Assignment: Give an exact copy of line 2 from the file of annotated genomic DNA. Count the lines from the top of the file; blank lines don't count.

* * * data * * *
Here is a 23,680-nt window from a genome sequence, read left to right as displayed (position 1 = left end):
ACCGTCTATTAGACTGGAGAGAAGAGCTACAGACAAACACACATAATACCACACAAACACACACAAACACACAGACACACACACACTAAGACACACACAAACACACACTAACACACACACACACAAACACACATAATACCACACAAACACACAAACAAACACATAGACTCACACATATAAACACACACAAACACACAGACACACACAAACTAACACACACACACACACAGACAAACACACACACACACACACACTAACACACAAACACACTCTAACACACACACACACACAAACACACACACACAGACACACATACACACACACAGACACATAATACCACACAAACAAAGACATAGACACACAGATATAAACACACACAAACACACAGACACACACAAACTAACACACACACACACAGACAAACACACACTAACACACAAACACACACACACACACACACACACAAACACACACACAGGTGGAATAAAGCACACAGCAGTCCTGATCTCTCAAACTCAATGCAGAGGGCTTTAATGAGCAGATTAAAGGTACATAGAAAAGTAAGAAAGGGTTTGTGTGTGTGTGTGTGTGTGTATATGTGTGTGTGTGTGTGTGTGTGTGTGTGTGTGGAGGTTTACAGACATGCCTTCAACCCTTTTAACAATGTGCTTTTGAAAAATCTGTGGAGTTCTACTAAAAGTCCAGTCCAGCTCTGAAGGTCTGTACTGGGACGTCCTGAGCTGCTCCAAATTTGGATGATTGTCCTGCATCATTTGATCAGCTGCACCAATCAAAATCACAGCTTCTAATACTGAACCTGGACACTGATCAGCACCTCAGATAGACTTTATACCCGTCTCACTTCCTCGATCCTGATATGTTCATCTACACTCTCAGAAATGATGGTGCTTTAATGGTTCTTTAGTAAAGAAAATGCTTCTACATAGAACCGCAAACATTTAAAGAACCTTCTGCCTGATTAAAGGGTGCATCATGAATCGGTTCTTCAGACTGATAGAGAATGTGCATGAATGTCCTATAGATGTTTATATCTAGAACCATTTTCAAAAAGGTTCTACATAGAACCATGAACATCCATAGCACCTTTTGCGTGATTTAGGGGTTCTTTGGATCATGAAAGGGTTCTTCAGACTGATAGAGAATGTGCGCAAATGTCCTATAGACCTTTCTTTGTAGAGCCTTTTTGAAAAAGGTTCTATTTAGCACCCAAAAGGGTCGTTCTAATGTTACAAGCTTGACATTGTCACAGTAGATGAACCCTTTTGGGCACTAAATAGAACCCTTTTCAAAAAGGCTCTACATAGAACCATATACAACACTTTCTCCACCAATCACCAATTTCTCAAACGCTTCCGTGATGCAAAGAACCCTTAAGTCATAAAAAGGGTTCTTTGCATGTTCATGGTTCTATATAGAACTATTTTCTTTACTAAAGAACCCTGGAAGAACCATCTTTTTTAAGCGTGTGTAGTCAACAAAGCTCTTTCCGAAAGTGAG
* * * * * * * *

ACCGTCTATTAGACTGGAGAGAAGAGCTACAGACAAACACACATAATACCACACAAACACACACAAACACACAGACACACACACACTAAGACACACACAAACACACACTAACACACACACACACAAACACACATAATACCACACAAACACACAAACAAACACATAGACTCACACATATAAACACACACAAACACACAGACACACACAAACTAACACACACACACACACAGACAAACACACACACACACACACACTAACACACAAACACACTCTAACACACACACACACACAAACACACACACACAGACACACATACACACACACAGACACATAATACCACACAAACAAAGACATAGACACACAGATATAAACACACACAAACACACAGACACACACAAACTAACACACACACACACAGACAAACACACACTAACACACAAACACACACACACACACACACACACAAACACACACACAGGTGGAATAAAGCACACAGCAGTCCTGATCTCTCAAACTCAATGCAGAGGGCTTTAATGAGCAGATTAAAGGTACATAGAAAAGTAAGAAAGGGTTTGTGTGTGTGTGTGTGTGTGTATATGTGTGTGTGTGTGTGTGTGTGTGTGTGTGTGGAGGTTTACAGACATGCCTTCAACCCTTTTAACAATGTGCTTTTGAAAAATCTGTGGAGTTCTACTAAAAGTCCAGTCCAGCTCTGAAGGTCTGTACTGGGACGTCCTGAGCTGCTCCAAATTTGGATGATTGTCCTGCATCATTTGATCAGCTGCACCAATCAAAATCACAGCTTCTAATACTGAACCTGGACACTGATCAGCACCTCAGATAGACTTTATACCCGTCTCACTTCCTCGATCCTGATATGTTCATCTACACTCTCAGAAATGATGGTGCTTTAATGGTTCTTTAGTAAAGAAAATGCTTCTACATAGAACCGCAAACATTTAAAGAACCTTCTGCCTGATTAAAGGGTGCATCATGAATCGGTTCTTCAGACTGATAGAGAATGTGCATGAATGTCCTATAGATGTTTATATCTAGAACCATTTTCAAAAAGGTTCTACATAGAACCATGAACATCCATAGCACCTTTTGCGTGATTTAGGGGTTCTTTGGATCATGAAAGGGTTCTTCAGACTGATAGAGAATGTGCGCAAATGTCCTATAGACCTTTCTTTGTAGAGCCTTTTTGAAAAAGGTTCTATTTAGCACCCAAAAGGGTCGTTCTAATGTTACAAGCTTGACATTGTCACAGTAGATGAACCCTTTTGGGCACTAAATAGAACCCTTTTCAAAAAGGCTCTACATAGAACCATATACAACACTTTCTCCACCAATCACCAATTTCTCAAACGCTTCCGTGATGCAAAGAACCCTTAAGTCATAAAAAGGGTTCTTTGCATGTTCATGGTTCTATATAGAACTATTTTCTTTACTAAAGAACCCTGGAAGAACCATCTTTTTTAAGCGTGTGTAGTCAACAAAGCTCTTTCCGAAAGTGAG